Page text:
The Haunted Museum Tour will be taking place from 10 a.m. to 2 p.m. on Saturday, Oct. 26, and 3:30 p.m. to 5:30 p.m. on Wednesday, Oct. 30. Tickets are $2 each, and treats will be provided.

“I’m hoping it will be a good family event,” Fisher said. “We’re not going to make it too creepy. Just a fun event, (where) people can bring their little ones right up to teenagers.”

The goal, according to both Fisher and Kelly, is to turn the Haunted Museum Tour into a bit of a tradition for the museum, something that will bring out locals and visitors year after year.

“We want to embellish the history and generate that interest,” Kelly said. “Maude, she’s part of this place. So I think she’ll be a great medium for that idea, … to get that connection between people.”

[email protected]

Like us on Facebook and follow us on Twitter

Get local stories you won't find anywhere else right to your inbox.
Sign up here


The room in the Agassiz Harrison Museum attic where Maude prefers to spend her time. (Grace Kennedy/The Observer)

Just Posted

Fraser Cascade’s author talk will discuss potlatch history, education

Davidson’s history and education come together for informative presentation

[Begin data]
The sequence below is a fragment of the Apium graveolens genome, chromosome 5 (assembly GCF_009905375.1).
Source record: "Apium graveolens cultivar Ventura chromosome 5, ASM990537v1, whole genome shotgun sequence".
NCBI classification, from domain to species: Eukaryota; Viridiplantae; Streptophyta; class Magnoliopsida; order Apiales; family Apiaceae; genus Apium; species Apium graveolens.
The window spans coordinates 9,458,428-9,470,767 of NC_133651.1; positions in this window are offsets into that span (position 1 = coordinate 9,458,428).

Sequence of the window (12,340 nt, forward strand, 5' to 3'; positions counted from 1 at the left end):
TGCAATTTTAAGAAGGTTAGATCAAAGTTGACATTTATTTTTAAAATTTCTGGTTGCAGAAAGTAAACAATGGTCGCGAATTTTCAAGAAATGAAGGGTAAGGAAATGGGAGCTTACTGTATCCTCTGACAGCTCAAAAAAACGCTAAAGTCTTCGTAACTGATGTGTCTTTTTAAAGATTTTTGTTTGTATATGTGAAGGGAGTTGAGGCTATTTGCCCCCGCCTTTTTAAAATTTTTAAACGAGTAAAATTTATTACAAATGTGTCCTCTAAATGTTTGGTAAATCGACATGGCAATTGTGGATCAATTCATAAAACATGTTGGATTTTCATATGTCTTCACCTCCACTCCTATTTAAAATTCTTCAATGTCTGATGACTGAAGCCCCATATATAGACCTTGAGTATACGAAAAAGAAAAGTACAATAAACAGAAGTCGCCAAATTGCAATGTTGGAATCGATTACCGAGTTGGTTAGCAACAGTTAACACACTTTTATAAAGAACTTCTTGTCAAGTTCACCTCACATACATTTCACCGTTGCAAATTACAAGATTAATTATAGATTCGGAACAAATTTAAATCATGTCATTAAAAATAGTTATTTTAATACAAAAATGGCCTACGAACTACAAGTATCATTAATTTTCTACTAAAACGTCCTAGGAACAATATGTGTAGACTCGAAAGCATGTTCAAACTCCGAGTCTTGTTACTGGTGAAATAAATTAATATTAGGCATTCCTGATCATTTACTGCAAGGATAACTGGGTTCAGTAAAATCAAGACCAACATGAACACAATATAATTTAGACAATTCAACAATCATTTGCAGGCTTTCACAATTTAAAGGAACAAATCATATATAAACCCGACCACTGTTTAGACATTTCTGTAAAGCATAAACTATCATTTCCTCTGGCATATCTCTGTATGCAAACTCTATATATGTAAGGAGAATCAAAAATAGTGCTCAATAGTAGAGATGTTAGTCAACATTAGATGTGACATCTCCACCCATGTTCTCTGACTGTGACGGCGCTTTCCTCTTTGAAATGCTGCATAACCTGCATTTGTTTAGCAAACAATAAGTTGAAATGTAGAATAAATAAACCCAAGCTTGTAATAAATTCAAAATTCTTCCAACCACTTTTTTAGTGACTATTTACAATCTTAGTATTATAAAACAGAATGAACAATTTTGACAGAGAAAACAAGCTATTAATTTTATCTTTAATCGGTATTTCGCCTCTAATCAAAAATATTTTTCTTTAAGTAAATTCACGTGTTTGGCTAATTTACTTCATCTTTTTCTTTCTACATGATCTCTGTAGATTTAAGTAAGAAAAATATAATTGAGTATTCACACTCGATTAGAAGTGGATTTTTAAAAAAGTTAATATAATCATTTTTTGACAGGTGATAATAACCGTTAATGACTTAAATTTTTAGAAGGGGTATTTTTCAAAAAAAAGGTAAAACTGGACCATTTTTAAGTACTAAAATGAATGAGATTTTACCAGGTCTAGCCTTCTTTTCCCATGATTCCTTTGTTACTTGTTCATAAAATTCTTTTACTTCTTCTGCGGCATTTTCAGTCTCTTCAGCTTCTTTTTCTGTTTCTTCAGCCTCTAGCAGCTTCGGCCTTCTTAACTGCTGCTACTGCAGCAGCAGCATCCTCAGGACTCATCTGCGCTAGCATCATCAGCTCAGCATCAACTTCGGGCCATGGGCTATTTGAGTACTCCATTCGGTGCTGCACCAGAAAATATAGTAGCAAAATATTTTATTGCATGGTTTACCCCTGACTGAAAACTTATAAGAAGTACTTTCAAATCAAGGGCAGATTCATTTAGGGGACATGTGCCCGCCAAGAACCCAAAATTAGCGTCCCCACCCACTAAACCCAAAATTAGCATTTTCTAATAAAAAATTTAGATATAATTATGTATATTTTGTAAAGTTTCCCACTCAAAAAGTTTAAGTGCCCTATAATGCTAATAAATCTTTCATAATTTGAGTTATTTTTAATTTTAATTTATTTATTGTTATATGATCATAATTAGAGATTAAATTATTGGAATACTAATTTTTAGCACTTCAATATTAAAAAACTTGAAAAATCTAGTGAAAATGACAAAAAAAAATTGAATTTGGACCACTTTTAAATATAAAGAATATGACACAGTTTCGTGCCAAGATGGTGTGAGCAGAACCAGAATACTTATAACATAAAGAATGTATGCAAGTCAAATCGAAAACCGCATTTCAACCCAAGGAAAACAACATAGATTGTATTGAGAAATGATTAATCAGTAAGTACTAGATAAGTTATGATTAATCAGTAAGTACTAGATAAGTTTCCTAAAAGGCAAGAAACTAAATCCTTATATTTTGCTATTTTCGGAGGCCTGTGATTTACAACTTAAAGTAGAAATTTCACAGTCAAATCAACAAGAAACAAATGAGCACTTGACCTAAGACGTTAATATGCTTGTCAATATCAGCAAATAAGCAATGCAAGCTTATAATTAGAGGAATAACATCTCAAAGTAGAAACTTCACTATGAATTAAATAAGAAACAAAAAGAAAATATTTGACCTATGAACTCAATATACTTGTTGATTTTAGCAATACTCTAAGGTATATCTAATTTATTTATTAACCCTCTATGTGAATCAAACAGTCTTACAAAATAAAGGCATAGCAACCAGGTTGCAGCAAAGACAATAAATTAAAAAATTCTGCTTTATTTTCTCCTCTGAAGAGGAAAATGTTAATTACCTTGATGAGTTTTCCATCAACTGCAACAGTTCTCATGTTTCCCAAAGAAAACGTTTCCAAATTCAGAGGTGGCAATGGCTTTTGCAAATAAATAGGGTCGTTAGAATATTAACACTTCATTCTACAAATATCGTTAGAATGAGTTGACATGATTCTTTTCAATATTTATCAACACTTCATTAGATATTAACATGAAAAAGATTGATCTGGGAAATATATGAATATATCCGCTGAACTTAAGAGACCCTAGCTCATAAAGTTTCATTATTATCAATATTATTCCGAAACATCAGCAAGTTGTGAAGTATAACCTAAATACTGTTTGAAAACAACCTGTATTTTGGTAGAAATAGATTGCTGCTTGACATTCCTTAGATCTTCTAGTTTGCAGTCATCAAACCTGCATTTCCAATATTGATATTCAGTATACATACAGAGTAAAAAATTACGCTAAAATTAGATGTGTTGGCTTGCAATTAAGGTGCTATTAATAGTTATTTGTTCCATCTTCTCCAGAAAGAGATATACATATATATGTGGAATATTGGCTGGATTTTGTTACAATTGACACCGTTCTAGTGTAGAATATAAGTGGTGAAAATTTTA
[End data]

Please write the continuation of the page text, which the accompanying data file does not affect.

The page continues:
Homeless count is coming to the Fraser Valley to help track the numbers

Training Feb. 27 in Chilliwack to help volunteers adopt respectful and compassionate approach

Mya Onos gears up for B.C. Winter Games

The decorated speed skater starts competing Friday

REAL ESTATE: The affordability crisis within the BC land market

Real estate columnist Freddy Marks says new buyers are outside looking in with B.C.’s high market

UPDATE: ‘Chain reaction pile up’ closes southbound traffic on Coquihalla Highway

Black Press Media has reached out to RCMP, paramedics for details

Governor general says multiple solutions needed for ‘complicated’ overdose issue

Julie Payette met at a fire hall with firefighters and police officers as well as politicians and health experts

Fraser Health warns some schools of possible COVID-19 exposure

A sixth COVID-19 patient is a woman in her 30s in the Fraser Health region who recently returned from Iran

High-risk sex offender cuts off ankle bracelet, on the loose in Vancouver: police

Vancouver police said Kirstjon Olson, 38, is a provincial sex offender with 27 court-ordered conditions

HIGHLIGHTS: Day one and two at the 2020 BC Winter Games

Athletes had sunny – but cold – weather to work with in Fort St. John

VIDEO: Giants winning streak ends at 11 after a 2-1 setback Saturday in Everett

Run of wins matched their longest ever regular season winning streak

B.C. money laundering inquiry to begin amid hopes for answers, accountability

Eby argued that most B.C. residents already know the previous government, at best, turned a blind eye

Blockades remain in place as Wet’suwet’en hereditary chiefs returning to B.C.

Hereditary Chief Woos said they are ready to engage in nation-to-nation talks with the B.C.

Tyler Toffoli scores twice, Canucks crush Bruins 9-3

Stecher, Miller each add three points for Vancouver

Most Read